freelance journalist, print journalist, online journalist, copywriter, content editor, freelance editor, health and lifestyle, blogger Positive thinking: the latest weapon in the fight against arthritic pain | Christine Morgan - Journalist
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Anyone who’s met me knows only too well how enthusiastic I can get on the subject of positive thinking. Where health is concerned – let alone anything else in life – it has been shown to have a range of benefits, including everything from living longer to lower levels of depression and distress, and even improved resistance to colds.

So when a new study on the subject is published, you can bet I’m going to be interested.

The latest example is a study by University of Sydney researchers published in the journal Psychotherapy and Psychosomatics. And the health issue involved on this particular occasion is rheumatoid arthritis.

So let me explain. The researchers took 104 people with rheumatoid arthritis – a subject I know a little about, owing to the work I do for an inspirational charity called The Arthritic Association – and gave them cognitive behavioural therapy (CBT), which combines both cognitive therapy and behavioural therapy. What the researchers wanted to find out was which of the two elements of CBT is the most effective treatment for rheumatoid arthritis (ie. cognitive or behavioural therapy).

What many people may not realise, however, is that CBT and other types of psychotherapy treatments have already been shown in research as beneficial in treating certain physical heath conditions. What it does is help you overcome any negative thoughts you have and changes your attitude to a more positive one – which, surprise surprise, seems to help people cope with their symptoms, including pain.

So yes, it’s not exactly a new idea. After all positive thinking is like many other things that you know you should do because they make perfect sense – such as flossing your teeth every night instead of once in a blue moon, or taking your make-up off before you go to bed without fail, no matter how tired you are, or being a really responsible adult and taking out life insurance. However, when you’re in the grips of pain, it’s not always that simple (try thinking positive next time you have a migraine, pull a muscle or get toothache and you’ll see what I mean). And that’s why people who experience chronic pain need the help of a trained therapist.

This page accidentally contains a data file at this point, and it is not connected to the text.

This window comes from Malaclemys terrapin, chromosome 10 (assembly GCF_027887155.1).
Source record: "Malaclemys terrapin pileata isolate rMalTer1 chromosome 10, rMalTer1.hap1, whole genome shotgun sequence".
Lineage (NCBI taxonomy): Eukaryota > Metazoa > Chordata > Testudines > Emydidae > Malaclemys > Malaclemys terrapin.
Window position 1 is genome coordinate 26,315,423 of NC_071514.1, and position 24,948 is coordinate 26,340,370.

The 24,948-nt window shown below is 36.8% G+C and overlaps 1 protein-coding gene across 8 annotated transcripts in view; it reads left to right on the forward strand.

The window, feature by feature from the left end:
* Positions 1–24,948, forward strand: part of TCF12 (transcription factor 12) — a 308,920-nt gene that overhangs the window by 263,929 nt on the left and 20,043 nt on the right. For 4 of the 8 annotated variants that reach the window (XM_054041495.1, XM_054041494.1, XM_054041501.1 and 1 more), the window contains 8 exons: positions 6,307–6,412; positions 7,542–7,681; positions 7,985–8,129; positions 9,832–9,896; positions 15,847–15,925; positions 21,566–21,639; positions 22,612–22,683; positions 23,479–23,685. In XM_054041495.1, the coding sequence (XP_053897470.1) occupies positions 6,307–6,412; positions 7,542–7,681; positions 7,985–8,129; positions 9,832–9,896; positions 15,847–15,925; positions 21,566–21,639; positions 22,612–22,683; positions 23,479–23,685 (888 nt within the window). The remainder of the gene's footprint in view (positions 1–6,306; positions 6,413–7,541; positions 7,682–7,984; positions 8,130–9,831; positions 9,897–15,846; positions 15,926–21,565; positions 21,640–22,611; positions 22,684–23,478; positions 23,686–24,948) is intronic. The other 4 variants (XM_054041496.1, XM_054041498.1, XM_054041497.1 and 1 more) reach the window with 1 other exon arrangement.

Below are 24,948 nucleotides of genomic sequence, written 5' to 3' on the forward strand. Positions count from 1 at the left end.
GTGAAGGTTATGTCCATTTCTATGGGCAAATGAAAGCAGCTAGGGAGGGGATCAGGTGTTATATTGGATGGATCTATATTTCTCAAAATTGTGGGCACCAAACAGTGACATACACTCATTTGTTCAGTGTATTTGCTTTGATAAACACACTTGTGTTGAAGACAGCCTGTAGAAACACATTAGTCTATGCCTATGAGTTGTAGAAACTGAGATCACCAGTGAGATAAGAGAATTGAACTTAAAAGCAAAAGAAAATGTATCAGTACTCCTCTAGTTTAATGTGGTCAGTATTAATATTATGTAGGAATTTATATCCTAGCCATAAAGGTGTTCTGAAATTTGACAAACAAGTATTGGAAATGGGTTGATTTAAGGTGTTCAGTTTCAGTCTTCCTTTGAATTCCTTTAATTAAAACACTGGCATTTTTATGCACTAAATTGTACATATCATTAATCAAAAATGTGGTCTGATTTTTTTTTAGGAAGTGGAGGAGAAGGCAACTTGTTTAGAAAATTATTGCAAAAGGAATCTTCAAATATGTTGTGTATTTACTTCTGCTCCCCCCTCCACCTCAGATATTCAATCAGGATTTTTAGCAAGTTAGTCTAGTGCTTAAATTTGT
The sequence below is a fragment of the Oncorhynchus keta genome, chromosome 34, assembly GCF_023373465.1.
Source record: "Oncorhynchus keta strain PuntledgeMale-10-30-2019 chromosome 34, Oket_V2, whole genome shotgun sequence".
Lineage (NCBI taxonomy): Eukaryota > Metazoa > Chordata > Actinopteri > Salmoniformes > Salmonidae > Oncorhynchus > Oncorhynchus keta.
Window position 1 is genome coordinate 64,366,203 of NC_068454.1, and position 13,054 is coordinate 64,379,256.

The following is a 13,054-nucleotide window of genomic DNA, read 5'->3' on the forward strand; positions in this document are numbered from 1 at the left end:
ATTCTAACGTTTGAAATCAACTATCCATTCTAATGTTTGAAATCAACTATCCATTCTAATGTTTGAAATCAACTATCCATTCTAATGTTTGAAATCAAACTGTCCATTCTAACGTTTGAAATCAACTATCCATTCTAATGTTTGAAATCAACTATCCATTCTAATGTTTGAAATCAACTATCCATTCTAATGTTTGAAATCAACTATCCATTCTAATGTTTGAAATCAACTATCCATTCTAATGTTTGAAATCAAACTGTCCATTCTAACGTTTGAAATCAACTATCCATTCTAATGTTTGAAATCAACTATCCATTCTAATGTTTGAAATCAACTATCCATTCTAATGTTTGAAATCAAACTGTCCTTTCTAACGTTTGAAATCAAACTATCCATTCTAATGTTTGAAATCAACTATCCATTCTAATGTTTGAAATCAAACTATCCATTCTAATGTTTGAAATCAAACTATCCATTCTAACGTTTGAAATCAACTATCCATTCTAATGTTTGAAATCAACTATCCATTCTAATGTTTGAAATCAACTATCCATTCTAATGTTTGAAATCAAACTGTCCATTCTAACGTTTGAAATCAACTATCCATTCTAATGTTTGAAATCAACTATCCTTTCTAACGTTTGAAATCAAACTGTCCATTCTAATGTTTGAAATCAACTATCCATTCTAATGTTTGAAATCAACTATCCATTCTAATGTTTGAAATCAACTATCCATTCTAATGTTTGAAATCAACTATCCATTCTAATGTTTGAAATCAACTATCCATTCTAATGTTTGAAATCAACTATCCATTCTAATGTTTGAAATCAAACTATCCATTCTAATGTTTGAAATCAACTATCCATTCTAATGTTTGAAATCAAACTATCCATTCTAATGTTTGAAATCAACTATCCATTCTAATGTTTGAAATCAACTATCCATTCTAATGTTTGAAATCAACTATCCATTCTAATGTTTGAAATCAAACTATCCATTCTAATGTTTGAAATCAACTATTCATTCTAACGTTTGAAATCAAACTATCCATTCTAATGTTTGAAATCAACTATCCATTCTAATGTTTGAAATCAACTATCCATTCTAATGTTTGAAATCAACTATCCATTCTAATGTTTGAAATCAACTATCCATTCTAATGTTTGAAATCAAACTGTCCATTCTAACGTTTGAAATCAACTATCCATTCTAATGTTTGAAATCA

Rheumatoid arthritis affects almost 400,000 people in the UK, with three times more women affected than men. Often more severe than osteoarthritis (which affects an estimated 8.5 million in this country), rheumatoid arthritis is a so-called autoimmune disease because it involves your own immune system attacking your tissues – in the case of rheumatoid arthritis, the cells and tissues of the joints, which leads to inflammation and pain. As you might imagine, it can be extremely debilitating. So if you had rheumatoid arthritis, and you were told a psychological therapy such as CBT could ease your pain, wouldn’t you want to try it?

Clare Jacklin, an expert from the National Rheumatoid Arthritis Society, has been quoted as saying that there is existing and emerging evidence suggesting psychological interventions such as CBT could play an important role in patient care. Even UK’s National Institute of Clinical Excellence (NICE) sort of recommends it when it says rheumatoid arthritis patients should have access to psychological interventions such as cognitive coping skills if they are having difficulties (and surely there can’t be many people with rheumatoid arthritis who aren’t). The problem, says Clare, is that so few people with rheumatoid arthritis are actually offered access to psychological interventions of any kind.

By the way, in case you were wondering, the outcome of the study was that cognitive therapy on its own proved an effective treatment for rheumatoid arthritis, and that behavioural therapy isn’t really needed.

But that’s not the point – at least not to me.

Here’s what I think the point is. Why do so many people have no other option than relying on what, let’s face it, are some fairly serious drugs – which probably cost the NHS a tidy sum too – when they could get drug-free relief from symptoms such as pain just by learning to change their view of their condition or situation, so they see it in a more positive light?

It may be an oversimplification of the case (though perhaps not as much a simplification as the Daily Mail’s headline: ‘Beating arthritis is all in your head‘). But essentially, isn’t it what it boils down to?

And perhaps here’s the answer. In these cash-strapped times, even fairly expensive drugs are most likely cheaper – or at least easier to dispense and manage,  not to mention quicker to take effect – than shelling out for therapies such as counselling and CBT.

While you ponder that idea, just keep smiling (you never know, it could help keep you healthy).